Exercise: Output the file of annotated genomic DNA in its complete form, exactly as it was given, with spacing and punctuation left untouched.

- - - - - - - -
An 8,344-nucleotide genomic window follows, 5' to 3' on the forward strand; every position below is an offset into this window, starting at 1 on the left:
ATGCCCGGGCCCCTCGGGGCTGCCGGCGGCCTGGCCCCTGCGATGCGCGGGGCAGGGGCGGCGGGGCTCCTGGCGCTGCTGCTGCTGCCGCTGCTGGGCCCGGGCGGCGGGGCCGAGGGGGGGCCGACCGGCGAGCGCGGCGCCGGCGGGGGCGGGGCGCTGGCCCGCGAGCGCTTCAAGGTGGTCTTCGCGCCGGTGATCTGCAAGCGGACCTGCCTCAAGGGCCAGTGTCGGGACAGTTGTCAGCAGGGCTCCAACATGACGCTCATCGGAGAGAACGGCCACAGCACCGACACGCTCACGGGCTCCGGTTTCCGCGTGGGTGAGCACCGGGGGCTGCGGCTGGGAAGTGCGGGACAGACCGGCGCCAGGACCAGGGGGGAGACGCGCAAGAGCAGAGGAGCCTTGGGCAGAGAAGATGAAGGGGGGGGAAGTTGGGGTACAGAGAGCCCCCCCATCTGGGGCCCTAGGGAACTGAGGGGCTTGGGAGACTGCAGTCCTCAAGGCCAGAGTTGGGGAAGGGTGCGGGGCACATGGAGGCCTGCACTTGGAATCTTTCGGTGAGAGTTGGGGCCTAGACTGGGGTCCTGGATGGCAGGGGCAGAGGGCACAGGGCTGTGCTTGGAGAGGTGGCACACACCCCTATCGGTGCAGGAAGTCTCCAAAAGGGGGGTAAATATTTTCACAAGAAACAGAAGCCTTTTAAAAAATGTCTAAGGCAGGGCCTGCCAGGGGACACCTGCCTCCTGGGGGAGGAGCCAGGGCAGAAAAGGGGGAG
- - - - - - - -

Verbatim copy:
An 8,344-nucleotide genomic window follows, 5' to 3' on the forward strand; every position below is an offset into this window, starting at 1 on the left:
ATGCCCGGGCCCCTCGGGGCTGCCGGCGGCCTGGCCCCTGCGATGCGCGGGGCAGGGGCGGCGGGGCTCCTGGCGCTGCTGCTGCTGCCGCTGCTGGGCCCGGGCGGCGGGGCCGAGGGGGGGCCGACCGGCGAGCGCGGCGCCGGCGGGGGCGGGGCGCTGGCCCGCGAGCGCTTCAAGGTGGTCTTCGCGCCGGTGATCTGCAAGCGGACCTGCCTCAAGGGCCAGTGTCGGGACAGTTGTCAGCAGGGCTCCAACATGACGCTCATCGGAGAGAACGGCCACAGCACCGACACGCTCACGGGCTCCGGTTTCCGCGTGGGTGAGCACCGGGGGCTGCGGCTGGGAAGTGCGGGACAGACCGGCGCCAGGACCAGGGGGGAGACGCGCAAGAGCAGAGGAGCCTTGGGCAGAGAAGATGAAGGGGGGGGAAGTTGGGGTACAGAGAGCCCCCCCATCTGGGGCCCTAGGGAACTGAGGGGCTTGGGAGACTGCAGTCCTCAAGGCCAGAGTTGGGGAAGGGTGCGGGGCACATGGAGGCCTGCACTTGGAATCTTTCGGTGAGAGTTGGGGCCTAGACTGGGGTCCTGGATGGCAGGGGCAGAGGGCACAGGGCTGTGCTTGGAGAGGTGGCACACACCCCTATCGGTGCAGGAAGTCTCCAAAAGGGGGGTAAATATTTTCACAAGAAACAGAAGCCTTTTAAAAAATGTCTAAGGCAGGGCCTGCCAGGGGACACCTGCCTCCTGGGGGAGGAGCCAGGGCAGAAAAGGGGGAG